Peter Rhodes on wise owls, curious computers and a muddy re-run of The Italian Job
Read today's column from Peter Rhodes.
Do bear with me. I have just got a new computer. New computers tend to have one thing in common. They are a bit like your old computer but not as good. This one thinks “the” should appear as “themselves.”
You won't find this day, November 21, marked in bold type in any desk diary or calendar and yet it has always struck me as a very special day . For from today it's only one month to the winter solstice. Just four short weeks and the days start getting longer and, like kids perched at the top of a water slide, we can see the summer shimmering in the distance. This time, with 2020 vision.
Meanwhile, festivity approaches. This silly little game is guaranteed to break the ice at parties. In a bold and accusing voice, you simply state: “Somebody in this room is pretending to be an owl.” Some clot always asks: “Who?”
I once met a woman who kept a barn owl. She was an accountant and the owl would sit on her shoulder as she studied the profits and losses of several small firms. And although she knew that the owl was scarcely any brighter than the average chicken, she could never shake off the feeling that the owl was very wise and was studying the accounts and taking it all in. A A Milne has a lot to answer for.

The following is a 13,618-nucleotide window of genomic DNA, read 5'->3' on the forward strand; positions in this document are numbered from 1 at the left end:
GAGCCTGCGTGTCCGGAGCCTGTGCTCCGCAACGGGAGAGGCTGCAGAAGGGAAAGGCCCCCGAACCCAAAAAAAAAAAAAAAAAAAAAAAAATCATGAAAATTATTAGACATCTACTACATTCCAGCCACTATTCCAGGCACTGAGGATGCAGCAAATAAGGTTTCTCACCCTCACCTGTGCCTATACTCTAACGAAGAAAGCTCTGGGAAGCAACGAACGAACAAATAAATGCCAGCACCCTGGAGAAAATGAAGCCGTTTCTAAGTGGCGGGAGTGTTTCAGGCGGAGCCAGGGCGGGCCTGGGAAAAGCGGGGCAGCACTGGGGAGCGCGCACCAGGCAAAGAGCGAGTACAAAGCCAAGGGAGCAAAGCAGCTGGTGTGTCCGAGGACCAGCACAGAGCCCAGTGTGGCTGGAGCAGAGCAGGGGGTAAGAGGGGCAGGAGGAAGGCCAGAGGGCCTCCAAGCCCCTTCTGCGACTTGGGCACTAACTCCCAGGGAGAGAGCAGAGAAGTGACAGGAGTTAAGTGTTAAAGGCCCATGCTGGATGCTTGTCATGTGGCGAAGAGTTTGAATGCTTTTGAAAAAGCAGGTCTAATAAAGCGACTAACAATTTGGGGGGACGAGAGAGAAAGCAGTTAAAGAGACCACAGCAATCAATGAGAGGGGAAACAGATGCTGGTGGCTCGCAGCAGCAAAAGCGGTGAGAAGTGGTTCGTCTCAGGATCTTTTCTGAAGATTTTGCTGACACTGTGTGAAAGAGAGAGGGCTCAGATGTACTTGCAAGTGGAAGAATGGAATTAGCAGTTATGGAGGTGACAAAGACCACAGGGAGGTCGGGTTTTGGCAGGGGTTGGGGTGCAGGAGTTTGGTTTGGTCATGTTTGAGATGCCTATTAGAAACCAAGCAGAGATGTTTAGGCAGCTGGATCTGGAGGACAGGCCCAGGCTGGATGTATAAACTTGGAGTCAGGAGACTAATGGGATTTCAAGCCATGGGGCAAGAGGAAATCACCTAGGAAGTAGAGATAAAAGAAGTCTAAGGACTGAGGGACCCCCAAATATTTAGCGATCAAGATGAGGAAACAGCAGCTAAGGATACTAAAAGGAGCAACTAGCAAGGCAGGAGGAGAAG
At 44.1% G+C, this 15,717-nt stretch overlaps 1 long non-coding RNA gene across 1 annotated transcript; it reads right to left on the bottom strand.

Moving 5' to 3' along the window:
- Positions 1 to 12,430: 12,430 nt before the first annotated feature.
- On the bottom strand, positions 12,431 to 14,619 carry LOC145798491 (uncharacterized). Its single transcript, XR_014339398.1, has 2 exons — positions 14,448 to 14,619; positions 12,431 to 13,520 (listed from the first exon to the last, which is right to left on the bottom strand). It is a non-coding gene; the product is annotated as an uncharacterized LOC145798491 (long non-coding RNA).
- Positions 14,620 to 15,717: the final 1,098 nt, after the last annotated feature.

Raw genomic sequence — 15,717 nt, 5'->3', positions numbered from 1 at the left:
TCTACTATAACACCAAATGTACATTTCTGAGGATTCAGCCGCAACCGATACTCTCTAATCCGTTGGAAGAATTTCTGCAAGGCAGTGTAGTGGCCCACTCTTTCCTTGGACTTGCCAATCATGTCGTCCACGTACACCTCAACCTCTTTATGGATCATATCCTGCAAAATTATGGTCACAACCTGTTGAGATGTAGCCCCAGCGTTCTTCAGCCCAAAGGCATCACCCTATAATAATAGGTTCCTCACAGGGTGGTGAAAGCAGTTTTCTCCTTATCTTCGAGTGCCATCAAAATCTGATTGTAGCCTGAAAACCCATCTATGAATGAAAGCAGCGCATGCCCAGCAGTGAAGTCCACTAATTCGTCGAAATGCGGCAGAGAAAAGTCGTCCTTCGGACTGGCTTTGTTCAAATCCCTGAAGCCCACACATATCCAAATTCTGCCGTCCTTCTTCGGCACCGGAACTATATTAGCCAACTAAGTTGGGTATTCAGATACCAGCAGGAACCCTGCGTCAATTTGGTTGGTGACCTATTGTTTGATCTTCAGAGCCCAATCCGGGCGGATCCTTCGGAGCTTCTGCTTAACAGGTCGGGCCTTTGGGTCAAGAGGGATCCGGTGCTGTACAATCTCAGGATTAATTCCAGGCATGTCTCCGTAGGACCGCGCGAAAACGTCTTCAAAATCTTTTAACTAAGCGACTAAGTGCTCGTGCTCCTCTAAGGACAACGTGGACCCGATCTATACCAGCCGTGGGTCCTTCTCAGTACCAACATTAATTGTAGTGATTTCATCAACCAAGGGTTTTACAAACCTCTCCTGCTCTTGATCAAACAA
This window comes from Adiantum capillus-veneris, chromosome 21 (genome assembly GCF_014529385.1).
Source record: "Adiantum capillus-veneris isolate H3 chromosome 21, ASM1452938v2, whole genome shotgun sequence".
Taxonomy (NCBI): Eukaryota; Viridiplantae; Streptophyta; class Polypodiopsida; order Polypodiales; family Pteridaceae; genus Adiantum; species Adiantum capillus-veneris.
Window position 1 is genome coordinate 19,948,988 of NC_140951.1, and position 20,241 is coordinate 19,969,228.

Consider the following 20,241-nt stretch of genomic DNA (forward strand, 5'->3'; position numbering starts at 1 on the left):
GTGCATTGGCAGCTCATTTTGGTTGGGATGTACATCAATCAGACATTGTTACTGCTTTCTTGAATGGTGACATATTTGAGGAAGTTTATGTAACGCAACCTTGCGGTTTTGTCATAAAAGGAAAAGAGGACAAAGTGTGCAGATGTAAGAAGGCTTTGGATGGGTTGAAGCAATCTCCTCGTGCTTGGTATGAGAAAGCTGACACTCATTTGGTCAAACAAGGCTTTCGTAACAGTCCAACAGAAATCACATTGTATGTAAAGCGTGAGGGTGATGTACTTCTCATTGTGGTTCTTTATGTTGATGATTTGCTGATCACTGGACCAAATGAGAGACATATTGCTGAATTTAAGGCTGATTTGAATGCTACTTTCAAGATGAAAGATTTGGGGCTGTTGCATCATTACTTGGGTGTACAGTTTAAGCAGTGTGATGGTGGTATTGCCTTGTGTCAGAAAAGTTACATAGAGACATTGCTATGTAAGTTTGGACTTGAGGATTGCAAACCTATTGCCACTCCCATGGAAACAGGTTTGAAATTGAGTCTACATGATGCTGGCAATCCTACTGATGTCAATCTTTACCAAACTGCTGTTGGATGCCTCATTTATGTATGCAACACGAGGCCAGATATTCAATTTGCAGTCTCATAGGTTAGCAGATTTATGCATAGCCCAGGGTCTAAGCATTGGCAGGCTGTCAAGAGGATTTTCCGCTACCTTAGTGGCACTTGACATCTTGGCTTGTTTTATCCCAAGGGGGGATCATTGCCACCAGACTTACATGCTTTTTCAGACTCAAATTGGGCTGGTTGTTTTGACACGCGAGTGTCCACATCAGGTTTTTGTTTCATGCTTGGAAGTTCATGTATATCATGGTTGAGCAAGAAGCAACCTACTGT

Great excitement on the farm track near Chateau Rhodes where a mattress-company delivery driver, diverted off the main road and looking for somewhere to turn around, had slipped off the track and into the ditch with the front of his huge van hanging precariously over the field. Movie buffs will instantly recognise the final scene in The Italian Job.
The van driver said: "I am so stupid, so stupid" He said this many times until he realised no-one was arguing with him. Unlike The Italian Job, the load was mattresses, not gold bullion, and there was no Michael Caine saying:"Hang on a minute, lads. I've got a great idea." In fact nobody had a great idea. The only ideas we had were to push it (hopeless), pull it (even more hopeless) and finally call the farmer who turned up with a tractor as big as a barn and uprooted that truck from the mud like a cork from a bottle. It ended with smiles and handshakes all around and was all rather undramatic which was a shame because I was rather hoping we could blow the bloody doors off.
In passing, the farmer explained he had run out of dry land for his latest muck heap and would be siting it in our eye line at Chateau Rhodes. When it comes to muck heaps, it's not the eye line that matters, it's the nose line.
It is a strange thing, in this progressive world of ours in which animal products are steadily being replaced with plant-based stuff, that nobody has yet invented vegan manure.